When Travelodge was seeing a rise in employee turnover, they consulted with Hive’s People Science team on a new surveying approach. Armed with a new employee survey question set designed to target attrition, they were able to uncover the key drivers of employee turnover. One of the key insights was that their development programme wasn’t accessible to everyone—but people really wanted to progress. By listening to their people and changing the eligibility criteria of the programme, they were able to achieve an organisational-best year-on-year decrease in employee turnover.
It’s long been proven in research that leadership massively impacts employee morale, retention and engagement. Confidence and trust in leadership enhance employee engagement, whereas a decline in employees’ perception of their leaders can quickly lead to a drastic drop in engagement levels.
Right now, we’re seeing that people are thriving in their organisations when leaders are supportive, visible and approachable. Leaders are viewed as role models, so their behaviours are crucial. They set the culture from the top-down (intentionally or otherwise!) so they need to demonstrate and practice organisational values—meaning leaders need to practice what they preach.
Actionable advice from People Science: improve connections between leaders and employees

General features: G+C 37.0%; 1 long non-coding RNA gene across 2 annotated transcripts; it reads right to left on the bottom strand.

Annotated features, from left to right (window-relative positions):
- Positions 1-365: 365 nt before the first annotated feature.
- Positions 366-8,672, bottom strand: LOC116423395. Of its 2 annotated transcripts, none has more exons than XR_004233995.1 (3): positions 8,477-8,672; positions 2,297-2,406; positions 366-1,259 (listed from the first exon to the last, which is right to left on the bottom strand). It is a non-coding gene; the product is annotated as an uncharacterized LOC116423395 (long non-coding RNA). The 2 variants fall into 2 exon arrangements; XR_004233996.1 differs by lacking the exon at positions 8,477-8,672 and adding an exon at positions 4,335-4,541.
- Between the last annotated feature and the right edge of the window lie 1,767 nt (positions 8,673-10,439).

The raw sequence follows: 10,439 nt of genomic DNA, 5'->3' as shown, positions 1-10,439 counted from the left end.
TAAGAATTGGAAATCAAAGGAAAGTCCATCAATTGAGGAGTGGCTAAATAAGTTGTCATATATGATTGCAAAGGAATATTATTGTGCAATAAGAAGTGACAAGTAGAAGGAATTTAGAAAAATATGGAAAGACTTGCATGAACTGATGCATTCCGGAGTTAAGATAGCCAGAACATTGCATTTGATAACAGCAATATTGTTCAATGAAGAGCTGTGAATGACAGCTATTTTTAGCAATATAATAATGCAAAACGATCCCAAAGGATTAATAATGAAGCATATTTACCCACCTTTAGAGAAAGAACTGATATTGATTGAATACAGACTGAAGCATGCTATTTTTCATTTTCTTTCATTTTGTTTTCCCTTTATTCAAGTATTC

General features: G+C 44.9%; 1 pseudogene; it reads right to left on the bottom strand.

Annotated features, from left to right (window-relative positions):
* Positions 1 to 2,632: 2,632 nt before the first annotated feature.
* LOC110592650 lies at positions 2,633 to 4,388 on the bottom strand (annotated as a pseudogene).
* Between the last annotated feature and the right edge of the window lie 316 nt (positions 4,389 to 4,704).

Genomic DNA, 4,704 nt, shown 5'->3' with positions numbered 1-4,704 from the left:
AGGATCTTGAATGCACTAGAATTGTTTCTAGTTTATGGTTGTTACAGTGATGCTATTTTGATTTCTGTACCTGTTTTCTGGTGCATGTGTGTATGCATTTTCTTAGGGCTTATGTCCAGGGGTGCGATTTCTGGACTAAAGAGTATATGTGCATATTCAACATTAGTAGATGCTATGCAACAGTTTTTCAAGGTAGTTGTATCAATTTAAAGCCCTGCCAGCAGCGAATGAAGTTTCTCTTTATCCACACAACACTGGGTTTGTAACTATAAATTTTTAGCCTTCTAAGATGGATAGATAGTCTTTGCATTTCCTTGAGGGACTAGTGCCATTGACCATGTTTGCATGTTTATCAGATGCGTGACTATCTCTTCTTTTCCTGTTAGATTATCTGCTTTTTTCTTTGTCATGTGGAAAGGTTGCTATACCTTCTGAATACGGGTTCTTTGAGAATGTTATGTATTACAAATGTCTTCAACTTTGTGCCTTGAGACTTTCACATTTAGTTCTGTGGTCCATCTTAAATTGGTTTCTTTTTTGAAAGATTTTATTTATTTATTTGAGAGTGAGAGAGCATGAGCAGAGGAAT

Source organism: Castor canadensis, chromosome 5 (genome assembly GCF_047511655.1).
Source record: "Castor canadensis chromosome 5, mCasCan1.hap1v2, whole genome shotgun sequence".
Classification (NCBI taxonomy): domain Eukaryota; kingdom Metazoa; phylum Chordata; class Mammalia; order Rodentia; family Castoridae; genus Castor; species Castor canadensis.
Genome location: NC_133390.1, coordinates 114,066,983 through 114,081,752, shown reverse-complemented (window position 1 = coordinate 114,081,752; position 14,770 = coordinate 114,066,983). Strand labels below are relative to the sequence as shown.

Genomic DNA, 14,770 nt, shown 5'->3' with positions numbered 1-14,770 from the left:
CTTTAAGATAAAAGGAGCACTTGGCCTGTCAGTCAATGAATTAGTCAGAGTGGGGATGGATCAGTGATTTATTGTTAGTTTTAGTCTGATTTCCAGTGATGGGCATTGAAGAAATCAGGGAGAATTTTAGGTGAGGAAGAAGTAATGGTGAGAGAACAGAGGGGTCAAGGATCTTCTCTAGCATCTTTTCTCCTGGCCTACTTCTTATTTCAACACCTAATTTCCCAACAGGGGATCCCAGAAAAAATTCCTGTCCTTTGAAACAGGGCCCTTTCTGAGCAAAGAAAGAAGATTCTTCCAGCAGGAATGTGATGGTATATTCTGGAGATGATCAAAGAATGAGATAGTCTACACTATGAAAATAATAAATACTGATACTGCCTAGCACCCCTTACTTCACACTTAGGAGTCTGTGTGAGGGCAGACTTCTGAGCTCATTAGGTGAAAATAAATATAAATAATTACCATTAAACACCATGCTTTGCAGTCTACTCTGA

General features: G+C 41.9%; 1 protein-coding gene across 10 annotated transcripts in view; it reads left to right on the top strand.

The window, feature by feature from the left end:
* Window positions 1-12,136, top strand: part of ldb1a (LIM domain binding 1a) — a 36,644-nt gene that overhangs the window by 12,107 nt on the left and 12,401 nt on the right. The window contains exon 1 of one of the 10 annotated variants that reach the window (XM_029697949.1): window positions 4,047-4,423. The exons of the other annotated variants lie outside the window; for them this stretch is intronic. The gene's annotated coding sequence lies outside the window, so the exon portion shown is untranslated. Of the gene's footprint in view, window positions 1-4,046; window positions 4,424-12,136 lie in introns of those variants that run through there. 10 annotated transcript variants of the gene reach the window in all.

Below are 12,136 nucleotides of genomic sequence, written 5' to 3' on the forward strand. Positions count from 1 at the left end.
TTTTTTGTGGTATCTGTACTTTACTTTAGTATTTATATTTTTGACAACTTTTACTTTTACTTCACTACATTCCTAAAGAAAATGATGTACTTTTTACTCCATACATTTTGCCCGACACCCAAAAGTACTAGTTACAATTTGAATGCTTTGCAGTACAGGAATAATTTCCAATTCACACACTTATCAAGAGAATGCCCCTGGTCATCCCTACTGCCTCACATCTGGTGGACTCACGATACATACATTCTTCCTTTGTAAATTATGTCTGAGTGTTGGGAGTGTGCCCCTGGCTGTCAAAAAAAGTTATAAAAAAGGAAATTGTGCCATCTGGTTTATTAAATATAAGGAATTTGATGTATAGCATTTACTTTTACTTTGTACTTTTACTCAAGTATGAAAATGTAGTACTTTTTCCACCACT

A good leader is someone who is able to motivate and inspire others—to achieve this, leaders need to become more visible, involved and open to building a rapport with employees to gain their trust.
There are plenty of ways to do this. Leaders can aim to have one-on-one check-ins with employees to help build connections, ultimately helping them to understand their people more (like their needs or the challenges they face) and allowing them to more effectively support their teams.
💡 Hive use case
FSCS rebranded Hive Open Door to “Direct Line to Caroline”, allowing their people to confidentially submit their ideas, questions or concerns directly to their CEO, Caroline Rainbird. Caroline was then able to respond to submissions via Hive Messenger, creating a stronger connection with employees and closing the feedback loop.
As always, communication emerged as a key driver of employee engagement. More specifically, people want more two-way communication, not just top-down comms.
Leaders play a key role in making sure essential information is communicated clearly and promptly to keep their people informed. These comms help inspire confidence in leadership and the future direction of the business; sharing wider organisational plans and goals helps people feel involved in the organisation’s mission and vision, boosting engagement and their contributions to those goals.
And it’s not just about hearing from leaders—employees want their voices to be heard too. They want to be able to contribute their thoughts and ideas, as well as express their concerns about their role or the organisation as a whole.
Actionable advice from People Science: include employees in decision making
When organisations provide employees with the space to give their opinions and share their ideas, it helps employees feel valued and more a part of the organisation—facilitating their sense of belonging—and provides a boost in employee engagement.
Make sure your people have the right channels to speak up at any time, on any topic. And remember that not everyone feels comfortable voicing their thoughts, so confidential channels are key to uncovering powerful employee insights.